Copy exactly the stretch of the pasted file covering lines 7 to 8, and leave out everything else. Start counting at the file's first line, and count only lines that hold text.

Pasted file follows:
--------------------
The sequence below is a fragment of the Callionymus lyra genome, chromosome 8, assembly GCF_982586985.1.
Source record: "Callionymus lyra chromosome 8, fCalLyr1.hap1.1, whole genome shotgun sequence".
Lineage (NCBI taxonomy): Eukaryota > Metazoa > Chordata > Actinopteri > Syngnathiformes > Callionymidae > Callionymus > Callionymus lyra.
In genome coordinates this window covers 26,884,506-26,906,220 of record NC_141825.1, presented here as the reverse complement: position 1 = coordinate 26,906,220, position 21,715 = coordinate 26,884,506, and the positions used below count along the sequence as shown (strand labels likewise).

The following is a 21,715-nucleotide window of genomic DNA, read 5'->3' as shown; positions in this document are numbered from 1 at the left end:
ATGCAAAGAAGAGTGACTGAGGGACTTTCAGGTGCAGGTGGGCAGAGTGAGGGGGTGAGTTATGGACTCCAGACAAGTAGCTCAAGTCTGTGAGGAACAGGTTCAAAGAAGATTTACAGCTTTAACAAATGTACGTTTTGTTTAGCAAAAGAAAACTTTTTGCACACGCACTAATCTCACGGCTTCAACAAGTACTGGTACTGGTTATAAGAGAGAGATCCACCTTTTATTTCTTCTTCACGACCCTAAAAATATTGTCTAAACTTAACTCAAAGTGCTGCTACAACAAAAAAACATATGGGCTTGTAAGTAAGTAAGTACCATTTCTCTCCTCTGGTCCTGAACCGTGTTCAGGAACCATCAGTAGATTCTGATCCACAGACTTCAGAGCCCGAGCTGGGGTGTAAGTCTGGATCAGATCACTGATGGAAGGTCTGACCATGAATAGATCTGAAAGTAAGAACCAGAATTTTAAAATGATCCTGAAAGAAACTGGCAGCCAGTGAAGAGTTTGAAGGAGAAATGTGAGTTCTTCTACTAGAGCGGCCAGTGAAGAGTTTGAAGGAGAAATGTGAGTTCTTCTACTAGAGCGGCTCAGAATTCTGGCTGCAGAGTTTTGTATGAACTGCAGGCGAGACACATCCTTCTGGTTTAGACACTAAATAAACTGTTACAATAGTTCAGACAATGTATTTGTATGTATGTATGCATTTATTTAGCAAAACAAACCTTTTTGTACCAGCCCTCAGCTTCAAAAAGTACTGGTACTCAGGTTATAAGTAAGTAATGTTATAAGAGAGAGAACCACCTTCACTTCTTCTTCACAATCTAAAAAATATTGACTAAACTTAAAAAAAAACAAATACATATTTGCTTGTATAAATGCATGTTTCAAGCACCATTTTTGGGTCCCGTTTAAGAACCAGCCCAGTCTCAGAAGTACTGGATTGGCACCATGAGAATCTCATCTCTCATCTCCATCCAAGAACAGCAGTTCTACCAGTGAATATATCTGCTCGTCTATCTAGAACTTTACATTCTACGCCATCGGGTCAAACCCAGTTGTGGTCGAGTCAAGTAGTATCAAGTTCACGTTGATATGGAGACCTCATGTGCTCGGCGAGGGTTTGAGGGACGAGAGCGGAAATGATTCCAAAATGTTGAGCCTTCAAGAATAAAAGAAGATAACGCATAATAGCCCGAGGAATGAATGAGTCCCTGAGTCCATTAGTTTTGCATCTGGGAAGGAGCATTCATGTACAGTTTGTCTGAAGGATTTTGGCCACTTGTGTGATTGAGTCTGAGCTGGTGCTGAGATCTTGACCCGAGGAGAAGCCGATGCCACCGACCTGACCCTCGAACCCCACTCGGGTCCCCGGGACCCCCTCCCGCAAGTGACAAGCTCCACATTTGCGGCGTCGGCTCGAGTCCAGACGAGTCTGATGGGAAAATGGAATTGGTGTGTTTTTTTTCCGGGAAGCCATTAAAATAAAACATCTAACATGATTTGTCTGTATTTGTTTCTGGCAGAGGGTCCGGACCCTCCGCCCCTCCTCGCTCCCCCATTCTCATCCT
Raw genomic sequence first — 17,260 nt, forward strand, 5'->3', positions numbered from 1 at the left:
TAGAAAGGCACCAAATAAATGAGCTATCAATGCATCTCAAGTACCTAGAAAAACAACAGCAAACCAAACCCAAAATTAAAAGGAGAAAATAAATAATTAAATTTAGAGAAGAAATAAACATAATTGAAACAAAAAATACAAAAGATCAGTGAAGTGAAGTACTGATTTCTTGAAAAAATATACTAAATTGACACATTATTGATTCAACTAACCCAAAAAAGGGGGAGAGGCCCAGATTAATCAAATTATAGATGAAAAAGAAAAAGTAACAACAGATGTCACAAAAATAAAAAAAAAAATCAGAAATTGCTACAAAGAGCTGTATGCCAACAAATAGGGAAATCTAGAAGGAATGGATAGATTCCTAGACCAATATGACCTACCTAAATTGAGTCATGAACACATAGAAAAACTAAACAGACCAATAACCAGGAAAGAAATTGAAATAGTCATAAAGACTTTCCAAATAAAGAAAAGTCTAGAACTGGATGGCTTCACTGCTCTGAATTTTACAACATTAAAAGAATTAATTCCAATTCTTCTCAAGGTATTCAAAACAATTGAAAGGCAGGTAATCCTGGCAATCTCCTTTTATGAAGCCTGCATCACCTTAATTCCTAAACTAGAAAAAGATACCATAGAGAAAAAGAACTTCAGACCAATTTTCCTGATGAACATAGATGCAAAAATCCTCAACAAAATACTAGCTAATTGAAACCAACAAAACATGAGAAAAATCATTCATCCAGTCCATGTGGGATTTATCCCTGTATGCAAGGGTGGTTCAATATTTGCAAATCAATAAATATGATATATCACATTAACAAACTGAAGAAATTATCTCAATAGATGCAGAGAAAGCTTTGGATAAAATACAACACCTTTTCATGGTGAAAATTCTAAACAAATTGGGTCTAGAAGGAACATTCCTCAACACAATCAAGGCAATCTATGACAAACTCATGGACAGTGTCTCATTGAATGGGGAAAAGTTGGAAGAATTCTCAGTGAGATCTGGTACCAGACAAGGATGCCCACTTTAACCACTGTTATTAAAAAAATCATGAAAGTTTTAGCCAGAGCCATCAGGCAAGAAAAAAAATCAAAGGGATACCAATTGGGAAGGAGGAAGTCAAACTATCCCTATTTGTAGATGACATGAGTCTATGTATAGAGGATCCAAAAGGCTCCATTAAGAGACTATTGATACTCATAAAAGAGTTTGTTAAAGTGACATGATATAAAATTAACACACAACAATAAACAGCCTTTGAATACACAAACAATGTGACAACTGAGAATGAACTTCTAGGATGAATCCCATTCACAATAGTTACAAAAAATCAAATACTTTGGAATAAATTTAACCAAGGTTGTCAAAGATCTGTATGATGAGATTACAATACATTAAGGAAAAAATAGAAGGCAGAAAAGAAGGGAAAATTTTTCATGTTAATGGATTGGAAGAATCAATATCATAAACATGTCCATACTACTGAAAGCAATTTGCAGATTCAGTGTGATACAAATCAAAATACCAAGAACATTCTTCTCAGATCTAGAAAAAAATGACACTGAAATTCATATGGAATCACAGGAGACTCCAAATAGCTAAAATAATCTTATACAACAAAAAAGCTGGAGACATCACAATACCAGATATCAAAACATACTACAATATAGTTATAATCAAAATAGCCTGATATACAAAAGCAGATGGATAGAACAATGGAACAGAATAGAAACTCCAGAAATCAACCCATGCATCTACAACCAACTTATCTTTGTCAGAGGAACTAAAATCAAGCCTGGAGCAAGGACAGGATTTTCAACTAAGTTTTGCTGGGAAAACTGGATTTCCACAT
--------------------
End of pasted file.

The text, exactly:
Raw genomic sequence first — 17,260 nt, forward strand, 5'->3', positions numbered from 1 at the left:
TAGAAAGGCACCAAATAAATGAGCTATCAATGCATCTCAAGTACCTAGAAAAACAACAGCAAACCAAACCCAAAATTAAAAGGAGAAAATAAATAATTAAATTTAGAGAAGAAATAAACATAATTGAAACAAAAAATACAAAAGATCAGTGAAGTGAAGTACTGATTTCTTGAAAAAATATACTAAATTGACACATTATTGATTCAACTAACCCAAAAAAGGGGGAGAGGCCCAGATTAATCAAATTATAGATGAAAAAGAAAAAGTAACAACAGATGTCACAAAAATAAAAAAAAAAATCAGAAATTGCTACAAAGAGCTGTATGCCAACAAATAGGGAAATCTAGAAGGAATGGATAGATTCCTAGACCAATATGACCTACCTAAATTGAGTCATGAACACATAGAAAAACTAAACAGACCAATAACCAGGAAAGAAATTGAAATAGTCATAAAGACTTTCCAAATAAAGAAAAGTCTAGAACTGGATGGCTTCACTGCTCTGAATTTTACAACATTAAAAGAATTAATTCCAATTCTTCTCAAGGTATTCAAAACAATTGAAAGGCAGGTAATCCTGGCAATCTCCTTTTATGAAGCCTGCATCACCTTAATTCCTAAACTAGAAAAAGATACCATAGAGAAAAAGAACTTCAGACCAATTTTCCTGATGAACATAGATGCAAAAATCCTCAACAAAATACTAGCTAATTGAAACCAACAAAACATGAGAAAAATCATTCATCCAGTCCATGTGGGATTTATCCCTGTATGCAAGGGTGGTTCAATATTTGCAAATCAATAAATATGATATATCACATTAACAAACTGAAGAAATTATCTCAATAGATGCAGAGAAAGCTTTGGATAAAATACAACACCTTTTCATGGTGAAAATTCTAAACAAATTGGGTCTAGAAGGAACATTCCTCAACACAATCAAGGCAATCTATGACAAACTCATGGACAGTGTCTCATTGAATGGGGAAAAGTTGGAAGAATTCTCAGTGAGATCTGGTACCAGACAAGGATGCCCACTTTAACCACTGTTATTAAAAAAATCATGAAAGTTTTAGCCAGAGCCATCAGGCAAGAAAAAAAATCAAAGGGATACCAATTGGGAAGGAGGAAGTCAAACTATCCCTATTTGTAGATGACATGAGTCTATGTATAGAGGATCCAAAAGGCTCCATTAAGAGACTATTGATACTCATAAAAGAGTTTGTTAAAGTGACATGATATAAAATTAACACACAACAATAAACAGCCTTTGAATACACAAACAATGTGACAACTGAGAATGAACTTCTAGGATGAATCCCATTCACAATAGTTACAAAAAATCAAATACTTTGGAATAAATTTAACCAAGGTTGTCAAAGATCTGTATGATGAGATTACAATACATTAAGGAAAAAATAGAAGGCAGAAAAGAAGGGAAAATTTTTCATGTTAATGGATTGGAAGAATCAATATCATAAACATGTCCATACTACTGAAAGCAATTTGCAGATTCAGTGTGATACAAATCAAAATACCAAGAACATTCTTCTCAGATCTAGAAAAAAATGACACTGAAATTCATATGGAATCACAGGAGACTCCAAATAGCTAAAATAATCTTATACAACAAAAAAGCTGGAGACATCACAATACCAGATATCAAAACATACTACAATATAGTTATAATCAAAATAGCCTGATATACAAAAGCAGATGGATAGAACAATGGAACAGAATAGAAACTCCAGAAATCAACCCATGCATCTACAACCAACTTATCTTTGTCAGAGGAACTAAAATCAAGCCTGGAGCAAGGACAGGATTTTCAACTAAGTTTTGCTGGGAAAACTGGATTTCCACAT